Patriots deal Seymour to Oakland
|09.06.09 at 10:56 am ET|
Selected by New England in the first round of the 2001 draft, Seymour became the center of the New England defensive line. The 29-year-old went to the Pro Bowl five times, and was a part of six division championships, four conference titles and three Super Bowl crowns.
In eight seasons with the Patriots, Seymour started 105 of 111 games, totaling 460 total tackles, including 256 solo stops with 39 sacks. His 39 sacks rank 10th in franchise history, tied with Houston Antwine (1961-71) for sixth among all-time defensive linemen. He has also recorded two interceptions and six fumble recoveries. In 2004, Seymour scored his first career touchdown on a fumble recovery that he returned 68 yards in a 31-17 win over Buffalo (10/3/04). The fumble return is the longest in franchise history.
“From nearly the day he arrived in 2001, Richard Seymour established himself as one of our premier players for nearly a decade,’ said Patriots Head Coach Bill Belichick. ‘His presence has been felt as a force on the field, a respected man off it and a multi-year champion.
“Any transaction we make is with the goal of what is best for our team and, as difficult as it is to part ways with a player of Richard’s stature, many factors were taken into account when we considered this trade,’ Belichick continued. ‘As an organization, we feel the trade with Oakland brings sufficient value and is in the long-term interest of the club. We are extremely grateful for the huge impact Richard’s elite level of performance had on our success and we wish him the very best during the rest of his career.”
Since this spring, the Patriots have made considerable changes, especially on the defensive side of the football. Seymour, along with veterans Mike Vrabel, Tedy Bruschi and Rodney Harrison, have all been traded or retired. In all, six defensive starters from last season — Seymour, Bruschi, Vrabel and Harrison, as well as cornerbacks Ellis Hobbs and Deltha O’Neal — are no longer with the team.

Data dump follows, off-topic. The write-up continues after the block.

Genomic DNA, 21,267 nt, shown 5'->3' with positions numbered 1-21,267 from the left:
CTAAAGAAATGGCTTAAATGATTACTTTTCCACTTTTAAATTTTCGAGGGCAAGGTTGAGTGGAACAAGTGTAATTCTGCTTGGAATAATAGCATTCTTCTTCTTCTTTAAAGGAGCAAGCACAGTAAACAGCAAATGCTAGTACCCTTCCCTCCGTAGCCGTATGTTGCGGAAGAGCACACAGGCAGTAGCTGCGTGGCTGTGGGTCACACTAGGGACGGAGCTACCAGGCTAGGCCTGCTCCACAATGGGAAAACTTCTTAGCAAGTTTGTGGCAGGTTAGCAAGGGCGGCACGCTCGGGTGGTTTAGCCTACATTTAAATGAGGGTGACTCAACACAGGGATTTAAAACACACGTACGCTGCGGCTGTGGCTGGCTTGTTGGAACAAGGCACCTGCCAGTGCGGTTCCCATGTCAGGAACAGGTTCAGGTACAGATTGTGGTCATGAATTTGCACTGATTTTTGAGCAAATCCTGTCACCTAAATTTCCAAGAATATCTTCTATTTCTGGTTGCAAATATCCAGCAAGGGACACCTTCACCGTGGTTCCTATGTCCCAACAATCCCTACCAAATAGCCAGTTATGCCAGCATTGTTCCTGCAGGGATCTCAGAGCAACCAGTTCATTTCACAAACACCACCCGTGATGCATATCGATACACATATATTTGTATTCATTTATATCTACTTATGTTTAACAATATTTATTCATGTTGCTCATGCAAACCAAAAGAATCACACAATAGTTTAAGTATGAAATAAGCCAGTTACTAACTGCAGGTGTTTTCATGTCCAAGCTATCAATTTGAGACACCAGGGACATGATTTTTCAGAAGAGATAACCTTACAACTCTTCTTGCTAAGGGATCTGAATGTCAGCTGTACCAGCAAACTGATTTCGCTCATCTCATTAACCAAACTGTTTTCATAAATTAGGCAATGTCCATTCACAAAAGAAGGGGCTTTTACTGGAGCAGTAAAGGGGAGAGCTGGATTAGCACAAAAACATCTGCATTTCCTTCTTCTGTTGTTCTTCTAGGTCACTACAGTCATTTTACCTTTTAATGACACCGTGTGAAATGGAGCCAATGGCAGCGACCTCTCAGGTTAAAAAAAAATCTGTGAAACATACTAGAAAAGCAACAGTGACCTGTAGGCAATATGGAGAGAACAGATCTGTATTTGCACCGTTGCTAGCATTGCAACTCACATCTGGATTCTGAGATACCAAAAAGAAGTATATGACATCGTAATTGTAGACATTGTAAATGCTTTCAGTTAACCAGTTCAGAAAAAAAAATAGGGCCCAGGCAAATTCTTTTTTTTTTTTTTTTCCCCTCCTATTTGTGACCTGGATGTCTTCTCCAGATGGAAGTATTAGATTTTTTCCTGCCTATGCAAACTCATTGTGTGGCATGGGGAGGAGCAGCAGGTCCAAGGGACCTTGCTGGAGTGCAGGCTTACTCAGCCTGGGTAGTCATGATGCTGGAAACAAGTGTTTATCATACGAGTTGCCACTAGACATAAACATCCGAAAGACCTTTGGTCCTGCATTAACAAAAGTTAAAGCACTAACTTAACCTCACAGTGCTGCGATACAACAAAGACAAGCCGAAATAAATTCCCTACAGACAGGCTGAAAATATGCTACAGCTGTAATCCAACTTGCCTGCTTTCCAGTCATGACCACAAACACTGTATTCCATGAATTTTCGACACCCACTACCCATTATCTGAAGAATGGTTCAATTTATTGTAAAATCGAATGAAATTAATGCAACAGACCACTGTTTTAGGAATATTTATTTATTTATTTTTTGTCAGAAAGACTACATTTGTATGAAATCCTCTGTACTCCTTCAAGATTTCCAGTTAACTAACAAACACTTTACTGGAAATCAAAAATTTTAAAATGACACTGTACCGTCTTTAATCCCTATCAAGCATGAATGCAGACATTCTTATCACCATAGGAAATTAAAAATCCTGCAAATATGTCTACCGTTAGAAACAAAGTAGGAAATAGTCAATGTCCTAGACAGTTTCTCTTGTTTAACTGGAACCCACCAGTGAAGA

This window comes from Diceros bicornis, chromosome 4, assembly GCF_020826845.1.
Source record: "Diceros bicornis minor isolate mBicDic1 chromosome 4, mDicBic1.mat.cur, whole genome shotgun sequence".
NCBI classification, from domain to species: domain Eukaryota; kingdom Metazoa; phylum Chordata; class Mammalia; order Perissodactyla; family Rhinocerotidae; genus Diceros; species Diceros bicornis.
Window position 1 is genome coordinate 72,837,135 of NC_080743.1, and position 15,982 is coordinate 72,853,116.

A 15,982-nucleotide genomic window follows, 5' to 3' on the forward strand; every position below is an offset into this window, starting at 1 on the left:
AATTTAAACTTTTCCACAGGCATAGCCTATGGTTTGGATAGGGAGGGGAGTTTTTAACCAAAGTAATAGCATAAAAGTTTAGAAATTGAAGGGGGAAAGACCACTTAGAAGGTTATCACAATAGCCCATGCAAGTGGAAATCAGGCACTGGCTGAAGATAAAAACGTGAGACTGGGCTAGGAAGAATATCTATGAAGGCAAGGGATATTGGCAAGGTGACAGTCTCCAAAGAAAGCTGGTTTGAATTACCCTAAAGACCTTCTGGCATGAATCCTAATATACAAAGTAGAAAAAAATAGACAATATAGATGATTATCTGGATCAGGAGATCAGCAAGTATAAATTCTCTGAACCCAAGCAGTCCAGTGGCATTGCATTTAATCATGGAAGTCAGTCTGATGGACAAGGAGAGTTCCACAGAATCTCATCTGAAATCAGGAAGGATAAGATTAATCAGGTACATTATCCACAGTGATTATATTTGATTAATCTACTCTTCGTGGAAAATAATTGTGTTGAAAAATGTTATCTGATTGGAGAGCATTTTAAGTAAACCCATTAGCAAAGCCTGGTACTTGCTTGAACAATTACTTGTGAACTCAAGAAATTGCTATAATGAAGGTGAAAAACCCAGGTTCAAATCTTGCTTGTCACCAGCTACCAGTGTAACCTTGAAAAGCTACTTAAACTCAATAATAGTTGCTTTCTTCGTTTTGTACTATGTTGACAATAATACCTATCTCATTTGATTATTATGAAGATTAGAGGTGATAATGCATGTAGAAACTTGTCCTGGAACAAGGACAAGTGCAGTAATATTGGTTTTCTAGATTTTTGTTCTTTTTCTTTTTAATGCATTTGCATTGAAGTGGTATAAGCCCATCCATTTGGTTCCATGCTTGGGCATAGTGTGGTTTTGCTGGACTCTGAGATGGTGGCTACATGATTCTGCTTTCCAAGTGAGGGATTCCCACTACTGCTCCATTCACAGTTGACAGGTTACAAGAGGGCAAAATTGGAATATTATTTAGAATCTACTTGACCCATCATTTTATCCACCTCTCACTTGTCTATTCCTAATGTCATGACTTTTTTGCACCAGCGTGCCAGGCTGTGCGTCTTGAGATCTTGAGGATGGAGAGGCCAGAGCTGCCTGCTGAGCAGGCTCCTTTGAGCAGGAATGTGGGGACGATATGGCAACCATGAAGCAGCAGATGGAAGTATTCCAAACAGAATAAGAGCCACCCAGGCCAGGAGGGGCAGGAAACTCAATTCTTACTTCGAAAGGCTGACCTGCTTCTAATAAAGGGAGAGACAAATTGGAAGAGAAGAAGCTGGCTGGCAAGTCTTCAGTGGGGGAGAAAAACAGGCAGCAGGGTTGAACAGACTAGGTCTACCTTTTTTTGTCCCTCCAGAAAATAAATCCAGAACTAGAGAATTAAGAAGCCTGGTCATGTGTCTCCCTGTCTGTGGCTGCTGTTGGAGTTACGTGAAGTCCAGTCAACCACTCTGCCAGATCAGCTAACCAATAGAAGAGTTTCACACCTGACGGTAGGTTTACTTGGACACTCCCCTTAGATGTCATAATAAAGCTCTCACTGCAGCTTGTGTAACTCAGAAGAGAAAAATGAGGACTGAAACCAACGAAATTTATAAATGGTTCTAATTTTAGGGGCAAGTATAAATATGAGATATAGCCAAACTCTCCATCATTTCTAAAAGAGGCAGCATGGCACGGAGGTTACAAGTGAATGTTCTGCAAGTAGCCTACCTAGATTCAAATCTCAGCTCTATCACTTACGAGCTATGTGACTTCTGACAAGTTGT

Prior to the Sunday trade of Seymour, the defensive lineman was one of only a handful of players in the New England locker room remaining who could boast of having been a part of all three Super Bowl championships. Now, only running back Kevin Faulk, quarterback Tom Brady and offensive linemen Matt Light and Stephen Neal can say they were a part of all three title teams.
‘It’s definitely tough to replace a Rodney Harrison — maybe a future Hall of Famer,’ Seymour recently told WEEI when asked about the possible leadership void in the New England locker room. ‘Mike Vrabel, he’s been one of the most consistent guys that we had here ever since I’ve been here. We both came in together in 2001. To lose guys like Mike and Rodney, that’s a tremendous loss for our team.
‘But it creates another opportunity for some other guys to step up. Who are those guys are at this point? It’s still tough [to determine]. You really don’t know at this point, because guys are still working, guys are still making their own niche and finding their own way.’
While there are questions marks about the state of leadership in the Patriots’ locker room going forward, the move does free up some room under the salary cap for a team that still has a number of expiring contracts after the 2009 season. Seymour was scheduled to make $3.685 million this season — the last year of his contract — and would have likely commanded a sizable payday in the future. Nose tackle Vince Wilfork, defensive lineman Jarvis Green, offensive lineman Logan Mankins and kicker Stephen Gostkowski are all up at the end of this season, and all could stand to benefit from the team’s decision to send Seymour packing.